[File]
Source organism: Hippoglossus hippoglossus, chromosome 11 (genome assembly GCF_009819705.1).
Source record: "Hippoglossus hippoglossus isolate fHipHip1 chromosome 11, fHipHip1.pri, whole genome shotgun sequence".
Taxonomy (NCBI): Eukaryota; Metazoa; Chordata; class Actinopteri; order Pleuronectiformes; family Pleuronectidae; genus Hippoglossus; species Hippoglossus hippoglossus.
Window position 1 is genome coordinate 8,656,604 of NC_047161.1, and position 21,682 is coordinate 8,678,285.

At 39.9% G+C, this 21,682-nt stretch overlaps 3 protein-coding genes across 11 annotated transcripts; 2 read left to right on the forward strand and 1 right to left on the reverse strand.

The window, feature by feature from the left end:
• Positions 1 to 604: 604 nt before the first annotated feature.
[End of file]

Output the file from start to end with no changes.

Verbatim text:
Source organism: Hippoglossus hippoglossus, chromosome 11 (genome assembly GCF_009819705.1).
Source record: "Hippoglossus hippoglossus isolate fHipHip1 chromosome 11, fHipHip1.pri, whole genome shotgun sequence".
Taxonomy (NCBI): Eukaryota; Metazoa; Chordata; class Actinopteri; order Pleuronectiformes; family Pleuronectidae; genus Hippoglossus; species Hippoglossus hippoglossus.
Window position 1 is genome coordinate 8,656,604 of NC_047161.1, and position 21,682 is coordinate 8,678,285.

At 39.9% G+C, this 21,682-nt stretch overlaps 3 protein-coding genes across 11 annotated transcripts; 2 read left to right on the forward strand and 1 right to left on the reverse strand.

The window, feature by feature from the left end:
• Positions 1 to 604: 604 nt before the first annotated feature.